October 2015 saw one of most high-profile corporate cyber-attacks ever, although this incident may be remembered as much for the ineptitude of the public relations that followed as for the breach itself.
Indeed several weeks after TalkTalk suffered one of the most significant hacks in recent memory, the company had still not offered its customers an explanation on how their data was compromised.
The attack saw sensitive information on more than one million customers put at risk. In response, the company offered an apology but explicitly refused to accept liability for its customers being victims of fraud as a result of its data loss.
The need for clear communication
UK businesses will draw many lessons from this unfortunate episode and, among them, will be the need for clear, credible communication in the immediate aftermath of an attack. In this case, the public statements made by TalkTalk appeared as ill-prepared as its online defences, and only time will tell what effect this may have on its long-term reputation and profitability.
Initially, following numerous reports of an outage, TalkTalk claimed that unspecified “technical issues” were to blame – there was no word on data compromises. Next, it told customers it had taken the site down temporarily, although behind the scenes it was informing police and stakeholders of an attack.
The first mention of a hack came more than 24 hours later, when a statement was released by the company admitting the recent issues had been the result of an attack. Only then were customers told their information could have been compromised. The statement admitted that the site was pulled down in an effort to protect customer data.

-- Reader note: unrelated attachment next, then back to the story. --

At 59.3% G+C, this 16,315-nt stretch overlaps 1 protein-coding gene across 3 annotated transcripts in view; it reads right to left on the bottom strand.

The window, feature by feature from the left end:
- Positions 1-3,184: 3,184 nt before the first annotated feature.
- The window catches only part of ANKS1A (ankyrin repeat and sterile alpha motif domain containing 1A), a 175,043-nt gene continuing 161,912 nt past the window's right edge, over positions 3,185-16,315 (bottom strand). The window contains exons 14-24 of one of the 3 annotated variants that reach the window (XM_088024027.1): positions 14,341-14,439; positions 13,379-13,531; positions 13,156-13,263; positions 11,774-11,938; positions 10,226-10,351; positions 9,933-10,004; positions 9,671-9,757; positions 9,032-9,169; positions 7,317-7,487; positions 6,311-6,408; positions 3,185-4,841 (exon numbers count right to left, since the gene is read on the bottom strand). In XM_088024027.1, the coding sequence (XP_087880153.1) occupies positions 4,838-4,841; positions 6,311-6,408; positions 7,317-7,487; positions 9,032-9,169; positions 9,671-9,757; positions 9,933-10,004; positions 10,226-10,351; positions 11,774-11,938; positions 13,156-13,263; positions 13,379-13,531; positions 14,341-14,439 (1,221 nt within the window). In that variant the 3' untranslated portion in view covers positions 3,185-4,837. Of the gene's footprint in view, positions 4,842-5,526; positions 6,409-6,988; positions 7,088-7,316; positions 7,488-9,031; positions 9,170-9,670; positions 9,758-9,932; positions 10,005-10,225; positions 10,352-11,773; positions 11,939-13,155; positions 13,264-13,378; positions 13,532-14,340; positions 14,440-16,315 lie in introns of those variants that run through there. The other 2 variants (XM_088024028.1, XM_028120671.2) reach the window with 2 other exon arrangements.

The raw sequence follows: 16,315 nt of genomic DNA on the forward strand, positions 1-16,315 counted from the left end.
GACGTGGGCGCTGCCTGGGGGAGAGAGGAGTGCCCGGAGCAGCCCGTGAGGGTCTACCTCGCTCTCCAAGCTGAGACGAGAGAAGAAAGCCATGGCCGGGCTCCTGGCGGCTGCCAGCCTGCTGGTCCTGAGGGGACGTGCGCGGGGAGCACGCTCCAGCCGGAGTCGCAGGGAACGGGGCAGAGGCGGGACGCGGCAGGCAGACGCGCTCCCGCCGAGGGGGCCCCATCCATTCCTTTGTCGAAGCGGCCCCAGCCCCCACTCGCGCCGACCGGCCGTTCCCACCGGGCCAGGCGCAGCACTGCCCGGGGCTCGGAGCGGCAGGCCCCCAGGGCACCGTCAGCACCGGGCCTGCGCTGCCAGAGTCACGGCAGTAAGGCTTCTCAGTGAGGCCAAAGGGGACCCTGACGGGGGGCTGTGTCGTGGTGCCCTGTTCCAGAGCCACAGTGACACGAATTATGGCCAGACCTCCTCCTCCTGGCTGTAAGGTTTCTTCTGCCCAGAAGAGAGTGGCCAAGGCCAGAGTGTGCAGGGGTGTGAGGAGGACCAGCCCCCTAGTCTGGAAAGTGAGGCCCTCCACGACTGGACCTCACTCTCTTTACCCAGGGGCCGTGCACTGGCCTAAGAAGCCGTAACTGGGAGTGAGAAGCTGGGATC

Despite admitting it had been hacked, it was a further week before TalkTalk opened up on what could have been stolen. In this announcement, it finally admitted that there was “a chance” that hackers had got their hands on “names, addresses, dates of birth, phone numbers, email addresses, TalkTalk account information, credit card details and/or bank details.”
After being pressed by the media, TalkTalk began offering confused and contradictory statements. First it claimed that the loss came as a result of a Distributed Denial of Service (DDoS) attack. However, these kinds of attack are only able to bombard a network with traffic, thus taking it offline. DDoS alone cannot retrieve information. Additionally, this contradicts a previous announcement from TalkTalk, in which the company claimed to have taken the site down itself.
More likely is that a DDoS attack took place in order to allow hackers the chance to take another route in. Or, as Trend Micro’s Rik Ferguson explained: “a DDoS was used to light a metaphorical fire in the front yard while the thieves snuck in around the back.”
More than two weeks on, TalkTalk has still not told customers specifically what information of theirs was leaked. However, this could be because of the sheer volume of victims. With more than one in 60 Brits affected by the breach, TalkTalk may not yet know exactly who was hit, and what was taken.